For a Human-Centered AI

The veil in the Islamic world (and outside)

March 26, 2018

In recent years, in particular after the Twin Towers attacks on September 11, 2001, growing attention has been paid to Islam, until then generically associated with sandy dunes and pointed minarets and then increasingly recognized within the Western world as unsuspecting and exotic next door tenant

We have become more aware – though often not in a correct way – of a culture whose main traits have been identified with the prohibition of pork consumption, the practice of fasting in the month of Ramadan, religious – often extreme and irrational – fundamentalism, the idea of women within family and society. We have asked ourselves to what extent modern Islam was compatible with the idea of ​​Western democracy, thus establishing a parallel between religion and politics. In particular, the veiled heads of Muslim women with veils of many shapes and colors, have become objects of interest and curiosity and have become in a certain sense the symbol of the Muslim religion but also of submission and control over the women who live in this type of context.

However, this view appears to be reductive and partial, given that the veil (hijab, “tent” in Arabic) has a much more varied history and origins that date back to before Islam, as well as evidence of use in the Western world itself.


If we just think of a fifteenth-century fresco, the depictions of the Virgin Mary or read the medieval novels about courtly love, we will realize that the custom of veiling the body is not the prerogative of Muslim culture. The Roman patricians wore it to emphasize their social status, the ladies of the court shyly adorned their heads as a symbol of reserve and purity, still today some old ladies of Southern Italy wear it as a sign of mourning or as a symbol of reverence to God. The common denominator is always one: make the parts of the body that are covered “sacred”, not only the heads, but also the gloved hands and the legs sheathed in silk stockings. Likewise, uncovering the body communicated its greater sexual availability. Over the centuries, there has been a “unveiling” of the female body, in a different ways and with different meanings. In some cases, there was even a disruption in the use of veil, such as in Iran: in the thirties of the twentieth century, veils were forcefully removed from women to align the country to the modern Western ideal while, after the Shiite revolution of 1978-79, the idea of a utopian Islam to counterbalance American neoliberalism made its way back. In 1982, Iran reintroduced the obligation to wear a veil – both for resident women and for tourists – an obligation that is still in force. In this context, the veil assumes a predominantly political connotation (similarly also in Turkey and Tunisia), which has more to do with the imposition of an ideology rather than with religious beliefs.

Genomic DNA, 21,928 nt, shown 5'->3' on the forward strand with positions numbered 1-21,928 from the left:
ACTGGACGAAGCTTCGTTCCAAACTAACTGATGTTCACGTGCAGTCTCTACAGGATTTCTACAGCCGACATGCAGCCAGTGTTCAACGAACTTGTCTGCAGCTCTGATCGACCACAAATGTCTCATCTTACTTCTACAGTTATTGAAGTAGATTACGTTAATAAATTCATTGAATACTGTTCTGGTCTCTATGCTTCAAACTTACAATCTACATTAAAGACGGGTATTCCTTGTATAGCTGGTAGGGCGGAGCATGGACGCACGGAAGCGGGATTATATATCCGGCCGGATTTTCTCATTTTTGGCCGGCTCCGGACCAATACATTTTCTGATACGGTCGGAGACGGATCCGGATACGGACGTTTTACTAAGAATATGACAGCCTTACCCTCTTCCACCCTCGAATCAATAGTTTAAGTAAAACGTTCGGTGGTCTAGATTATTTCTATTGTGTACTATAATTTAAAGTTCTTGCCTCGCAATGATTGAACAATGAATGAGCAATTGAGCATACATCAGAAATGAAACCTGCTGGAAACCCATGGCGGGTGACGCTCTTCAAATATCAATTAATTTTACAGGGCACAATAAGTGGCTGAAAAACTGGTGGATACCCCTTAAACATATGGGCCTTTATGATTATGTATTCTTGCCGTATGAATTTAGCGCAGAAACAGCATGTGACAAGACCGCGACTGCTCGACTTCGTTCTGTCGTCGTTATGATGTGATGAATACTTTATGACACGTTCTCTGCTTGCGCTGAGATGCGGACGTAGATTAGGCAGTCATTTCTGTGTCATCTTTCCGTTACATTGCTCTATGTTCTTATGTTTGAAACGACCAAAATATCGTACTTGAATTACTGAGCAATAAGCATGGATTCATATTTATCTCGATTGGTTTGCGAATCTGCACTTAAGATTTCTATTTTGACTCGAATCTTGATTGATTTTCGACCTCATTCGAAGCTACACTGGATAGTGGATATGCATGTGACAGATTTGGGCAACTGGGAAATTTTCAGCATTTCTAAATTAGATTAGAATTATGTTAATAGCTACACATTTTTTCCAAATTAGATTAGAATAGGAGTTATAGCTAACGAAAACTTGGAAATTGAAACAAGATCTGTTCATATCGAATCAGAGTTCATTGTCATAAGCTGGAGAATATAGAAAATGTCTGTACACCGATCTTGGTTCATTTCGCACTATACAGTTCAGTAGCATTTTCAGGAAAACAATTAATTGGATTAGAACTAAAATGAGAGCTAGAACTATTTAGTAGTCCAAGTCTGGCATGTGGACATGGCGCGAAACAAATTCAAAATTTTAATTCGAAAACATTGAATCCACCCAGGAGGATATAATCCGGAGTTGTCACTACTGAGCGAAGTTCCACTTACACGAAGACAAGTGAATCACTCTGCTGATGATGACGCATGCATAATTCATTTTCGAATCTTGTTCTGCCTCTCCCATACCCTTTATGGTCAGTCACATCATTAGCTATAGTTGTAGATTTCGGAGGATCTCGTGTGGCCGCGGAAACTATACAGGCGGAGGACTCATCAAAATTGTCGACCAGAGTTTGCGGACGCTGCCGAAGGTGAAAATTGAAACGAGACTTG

Likewise, the introduction of the burqa (the integral veil that has a grid that hides the face from view while allowing the wearer to see) by the Afghan Taliban in the nineties, has nothing to do with a theological obligation, but is essentially an extreme and politicized interpretation of the Qur’an, a polysemic text that can be interpreted in different ways.

Currently, the use and meaning of the veil for women of Muslim faith varies from country to country and, especially for second generation women, it is experienced differently from person to person becoming sometimes conflicting. Let’s see why.


Why do we often see Muslim women wearing a veil? What meaning do the different types of veil have? Is it a question of imposition or will?

These are legitimate questions, but it is impossible to give an unequivocal answer without running into a trivialization and simplification of the multi-faceted Muslim world. Generally speaking, observant Muslims expect a girl to start wearing the veil with the age of puberty, i.e. after their first menstrual period. After this first step – which in any case is not mandatory or the same for all – the use of the veil becomes an expression of faith to God on the part of the woman, an act of Faith in all respects, a way to please the Divine. It is no longer a religious and cultural symbol but an intimate and personal way of religious expression.